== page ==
Industrial disease claims could be lodged against an industrial property owner who exposed two workers to asbestos.
Nasimul Karbani employed two men to help him with the task of clearing rubbish from a building he part-owned in Newport, South Wales, but this debris contained a large volume of asbestos insulation board.
This material was then not cleaned up in a safe manner and the Health and Safety Executive (HSE) was notified by Newport City Council due to concerns regarding how safe this work was.
As a result, the watchdog carried out an investigation into the job and established that Mr Karbani did not have a licence to handle asbestos on the site, while he also failed to manage the risks associated with the task to the workers he employed.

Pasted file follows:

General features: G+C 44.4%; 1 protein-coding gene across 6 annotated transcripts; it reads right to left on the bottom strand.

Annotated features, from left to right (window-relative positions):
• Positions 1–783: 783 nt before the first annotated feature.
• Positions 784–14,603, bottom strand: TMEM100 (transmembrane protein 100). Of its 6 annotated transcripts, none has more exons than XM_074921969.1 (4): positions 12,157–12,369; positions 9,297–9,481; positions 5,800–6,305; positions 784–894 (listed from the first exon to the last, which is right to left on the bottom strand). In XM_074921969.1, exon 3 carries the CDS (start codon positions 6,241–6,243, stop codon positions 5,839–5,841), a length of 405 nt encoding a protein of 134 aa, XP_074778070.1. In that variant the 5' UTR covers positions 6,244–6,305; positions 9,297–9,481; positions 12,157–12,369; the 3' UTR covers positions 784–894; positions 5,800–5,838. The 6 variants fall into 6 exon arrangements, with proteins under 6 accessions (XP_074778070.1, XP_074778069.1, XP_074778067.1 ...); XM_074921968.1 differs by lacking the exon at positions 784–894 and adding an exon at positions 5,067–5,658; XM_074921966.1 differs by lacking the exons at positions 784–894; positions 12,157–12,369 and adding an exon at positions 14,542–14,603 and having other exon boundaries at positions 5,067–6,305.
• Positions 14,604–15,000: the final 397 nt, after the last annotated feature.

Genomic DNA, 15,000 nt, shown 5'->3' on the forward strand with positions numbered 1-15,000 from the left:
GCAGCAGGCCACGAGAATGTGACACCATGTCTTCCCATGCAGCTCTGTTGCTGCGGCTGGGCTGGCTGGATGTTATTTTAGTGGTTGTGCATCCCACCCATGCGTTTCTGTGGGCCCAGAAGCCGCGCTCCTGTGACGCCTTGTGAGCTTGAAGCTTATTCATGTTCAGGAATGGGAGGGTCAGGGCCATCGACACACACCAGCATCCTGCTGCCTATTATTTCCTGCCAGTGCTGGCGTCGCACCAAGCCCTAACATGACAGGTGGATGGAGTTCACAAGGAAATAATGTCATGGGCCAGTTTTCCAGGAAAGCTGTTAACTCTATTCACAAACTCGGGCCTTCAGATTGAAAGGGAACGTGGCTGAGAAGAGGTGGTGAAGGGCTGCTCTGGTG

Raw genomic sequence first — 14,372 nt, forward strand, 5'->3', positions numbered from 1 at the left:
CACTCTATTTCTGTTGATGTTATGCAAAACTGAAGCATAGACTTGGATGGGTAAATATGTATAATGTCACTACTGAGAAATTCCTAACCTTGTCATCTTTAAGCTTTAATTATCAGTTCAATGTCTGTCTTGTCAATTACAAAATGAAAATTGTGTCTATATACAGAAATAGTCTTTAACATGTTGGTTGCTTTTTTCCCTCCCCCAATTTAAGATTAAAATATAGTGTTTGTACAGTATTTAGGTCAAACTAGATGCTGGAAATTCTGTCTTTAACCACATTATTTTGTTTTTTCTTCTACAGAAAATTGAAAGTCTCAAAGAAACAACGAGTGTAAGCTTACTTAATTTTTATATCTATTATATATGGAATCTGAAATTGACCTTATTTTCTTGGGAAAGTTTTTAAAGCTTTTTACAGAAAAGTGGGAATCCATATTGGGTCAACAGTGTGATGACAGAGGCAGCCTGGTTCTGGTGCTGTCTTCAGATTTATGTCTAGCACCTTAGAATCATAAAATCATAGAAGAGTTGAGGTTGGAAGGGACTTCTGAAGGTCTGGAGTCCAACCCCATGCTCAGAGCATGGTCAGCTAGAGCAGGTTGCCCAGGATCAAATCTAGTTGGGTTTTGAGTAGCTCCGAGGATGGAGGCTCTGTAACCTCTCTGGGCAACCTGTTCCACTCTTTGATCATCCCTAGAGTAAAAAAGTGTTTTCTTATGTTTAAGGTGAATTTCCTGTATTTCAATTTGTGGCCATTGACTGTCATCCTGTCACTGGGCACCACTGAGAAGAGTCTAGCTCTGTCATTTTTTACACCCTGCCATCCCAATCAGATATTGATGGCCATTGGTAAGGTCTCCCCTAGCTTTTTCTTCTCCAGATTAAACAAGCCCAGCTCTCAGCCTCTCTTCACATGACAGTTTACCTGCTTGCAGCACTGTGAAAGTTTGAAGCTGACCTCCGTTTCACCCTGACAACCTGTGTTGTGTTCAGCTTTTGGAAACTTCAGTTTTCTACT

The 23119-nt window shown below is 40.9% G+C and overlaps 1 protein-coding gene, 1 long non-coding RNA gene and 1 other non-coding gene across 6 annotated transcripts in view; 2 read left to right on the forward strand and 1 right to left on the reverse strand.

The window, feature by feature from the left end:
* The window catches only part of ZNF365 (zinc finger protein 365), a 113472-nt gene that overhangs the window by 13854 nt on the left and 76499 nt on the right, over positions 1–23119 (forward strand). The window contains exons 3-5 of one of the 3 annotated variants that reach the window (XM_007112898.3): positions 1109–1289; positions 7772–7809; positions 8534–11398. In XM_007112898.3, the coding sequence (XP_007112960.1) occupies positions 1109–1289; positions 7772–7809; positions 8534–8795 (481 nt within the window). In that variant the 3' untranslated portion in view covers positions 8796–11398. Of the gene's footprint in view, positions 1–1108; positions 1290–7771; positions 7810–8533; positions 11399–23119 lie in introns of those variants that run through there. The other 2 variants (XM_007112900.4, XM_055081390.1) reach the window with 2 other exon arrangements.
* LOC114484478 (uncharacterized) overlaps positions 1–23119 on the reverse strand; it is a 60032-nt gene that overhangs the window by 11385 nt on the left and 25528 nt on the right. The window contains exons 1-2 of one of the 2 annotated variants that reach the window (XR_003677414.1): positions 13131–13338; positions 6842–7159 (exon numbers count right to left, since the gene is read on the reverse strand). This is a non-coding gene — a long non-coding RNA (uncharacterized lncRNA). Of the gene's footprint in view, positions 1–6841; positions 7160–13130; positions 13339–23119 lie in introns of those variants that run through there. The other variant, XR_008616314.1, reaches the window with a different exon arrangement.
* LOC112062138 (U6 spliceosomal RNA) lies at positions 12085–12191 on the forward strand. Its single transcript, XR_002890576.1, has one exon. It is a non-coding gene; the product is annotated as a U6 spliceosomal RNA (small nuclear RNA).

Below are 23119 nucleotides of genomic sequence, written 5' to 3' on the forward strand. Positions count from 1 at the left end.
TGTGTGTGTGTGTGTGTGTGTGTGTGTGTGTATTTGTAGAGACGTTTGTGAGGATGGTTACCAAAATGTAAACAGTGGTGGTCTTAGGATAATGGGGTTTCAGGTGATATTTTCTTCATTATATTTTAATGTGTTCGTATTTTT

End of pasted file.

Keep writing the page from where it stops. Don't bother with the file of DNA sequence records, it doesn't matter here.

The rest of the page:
In addition, the men were not properly equipped or trained to conduct such a potentially dangerous job and were also not decontaminated following the project's completion.
A subsequent case heard at Abergavenny Magistrates' Court established that Mr Karbani was negligent because he allowed this work to continue despite the fact he knew asbestos was present in the building and had been warned on two occasions that the task should not be carried out.
Furthermore, the professional did not appoint a competent co-contractor to manage the clean-up operation after the work, meaning asbestos fibres were likely to be left on the premises.
"No-one involved in the management of the project had the skills, training or experience to address health and safety issues, including the risk of asbestos exposure," the HSE noted.
Mr Karbani admitted breaking the Control of Asbestos Regulations 2012 and was fined £3,000 for this breach.
Steve Richardson, HSE inspector, observed: "Any work that involves asbestos must be planned and managed by competent personnel with the right training and experience. In this case, Mr Karbani demonstrated significant failings throughout the management of the project, which put the lives of other workers at risk."
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Posted by Francesca Witney